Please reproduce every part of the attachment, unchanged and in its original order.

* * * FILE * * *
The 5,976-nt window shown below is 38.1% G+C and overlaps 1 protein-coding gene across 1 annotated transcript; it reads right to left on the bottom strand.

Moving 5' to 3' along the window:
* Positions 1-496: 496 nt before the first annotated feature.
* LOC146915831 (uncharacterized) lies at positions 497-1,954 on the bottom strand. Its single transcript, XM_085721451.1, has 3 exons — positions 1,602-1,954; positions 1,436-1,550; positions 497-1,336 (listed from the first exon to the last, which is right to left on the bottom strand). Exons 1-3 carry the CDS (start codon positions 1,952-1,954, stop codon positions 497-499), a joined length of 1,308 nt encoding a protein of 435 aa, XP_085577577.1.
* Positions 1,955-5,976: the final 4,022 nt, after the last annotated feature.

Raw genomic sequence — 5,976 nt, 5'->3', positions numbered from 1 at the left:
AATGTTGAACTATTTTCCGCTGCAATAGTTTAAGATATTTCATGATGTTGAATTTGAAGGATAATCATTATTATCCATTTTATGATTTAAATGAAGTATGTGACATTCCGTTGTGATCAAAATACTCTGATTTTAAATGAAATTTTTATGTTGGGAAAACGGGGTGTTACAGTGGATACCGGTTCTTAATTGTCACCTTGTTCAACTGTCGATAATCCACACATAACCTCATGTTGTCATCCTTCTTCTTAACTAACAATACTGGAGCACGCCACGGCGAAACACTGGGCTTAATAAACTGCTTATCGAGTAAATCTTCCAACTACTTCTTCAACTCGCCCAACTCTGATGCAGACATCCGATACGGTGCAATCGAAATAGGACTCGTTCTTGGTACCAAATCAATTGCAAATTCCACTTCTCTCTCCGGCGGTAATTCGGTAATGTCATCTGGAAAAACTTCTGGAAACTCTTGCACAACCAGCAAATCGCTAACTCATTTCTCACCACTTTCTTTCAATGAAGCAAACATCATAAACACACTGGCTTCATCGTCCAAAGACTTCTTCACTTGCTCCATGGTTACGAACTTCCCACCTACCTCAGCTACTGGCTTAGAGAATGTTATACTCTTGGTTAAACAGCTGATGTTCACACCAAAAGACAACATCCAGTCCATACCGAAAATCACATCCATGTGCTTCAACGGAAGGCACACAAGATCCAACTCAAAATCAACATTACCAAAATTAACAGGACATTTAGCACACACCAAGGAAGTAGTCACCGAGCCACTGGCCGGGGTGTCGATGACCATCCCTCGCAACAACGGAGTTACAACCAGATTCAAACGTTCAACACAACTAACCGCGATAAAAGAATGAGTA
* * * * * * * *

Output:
The 5,976-nt window shown below is 38.1% G+C and overlaps 1 protein-coding gene across 1 annotated transcript; it reads right to left on the bottom strand.

Moving 5' to 3' along the window:
* Positions 1-496: 496 nt before the first annotated feature.
* LOC146915831 (uncharacterized) lies at positions 497-1,954 on the bottom strand. Its single transcript, XM_085721451.1, has 3 exons — positions 1,602-1,954; positions 1,436-1,550; positions 497-1,336 (listed from the first exon to the last, which is right to left on the bottom strand). Exons 1-3 carry the CDS (start codon positions 1,952-1,954, stop codon positions 497-499), a joined length of 1,308 nt encoding a protein of 435 aa, XP_085577577.1.
* Positions 1,955-5,976: the final 4,022 nt, after the last annotated feature.

Raw genomic sequence — 5,976 nt, 5'->3', positions numbered from 1 at the left:
AATGTTGAACTATTTTCCGCTGCAATAGTTTAAGATATTTCATGATGTTGAATTTGAAGGATAATCATTATTATCCATTTTATGATTTAAATGAAGTATGTGACATTCCGTTGTGATCAAAATACTCTGATTTTAAATGAAATTTTTATGTTGGGAAAACGGGGTGTTACAGTGGATACCGGTTCTTAATTGTCACCTTGTTCAACTGTCGATAATCCACACATAACCTCATGTTGTCATCCTTCTTCTTAACTAACAATACTGGAGCACGCCACGGCGAAACACTGGGCTTAATAAACTGCTTATCGAGTAAATCTTCCAACTACTTCTTCAACTCGCCCAACTCTGATGCAGACATCCGATACGGTGCAATCGAAATAGGACTCGTTCTTGGTACCAAATCAATTGCAAATTCCACTTCTCTCTCCGGCGGTAATTCGGTAATGTCATCTGGAAAAACTTCTGGAAACTCTTGCACAACCAGCAAATCGCTAACTCATTTCTCACCACTTTCTTTCAATGAAGCAAACATCATAAACACACTGGCTTCATCGTCCAAAGACTTCTTCACTTGCTCCATGGTTACGAACTTCCCACCTACCTCAGCTACTGGCTTAGAGAATGTTATACTCTTGGTTAAACAGCTGATGTTCACACCAAAAGACAACATCCAGTCCATACCGAAAATCACATCCATGTGCTTCAACGGAAGGCACACAAGATCCAACTCAAAATCAACATTACCAAAATTAACAGGACATTTAGCACACACCAAGGAAGTAGTCACCGAGCCACTGGCCGGGGTGTCGATGACCATCCCTCGCAACAACGGAGTTACAACCAGATTCAAACGTTCAACACAACTAACCGCGATAAAAGAATGAGTA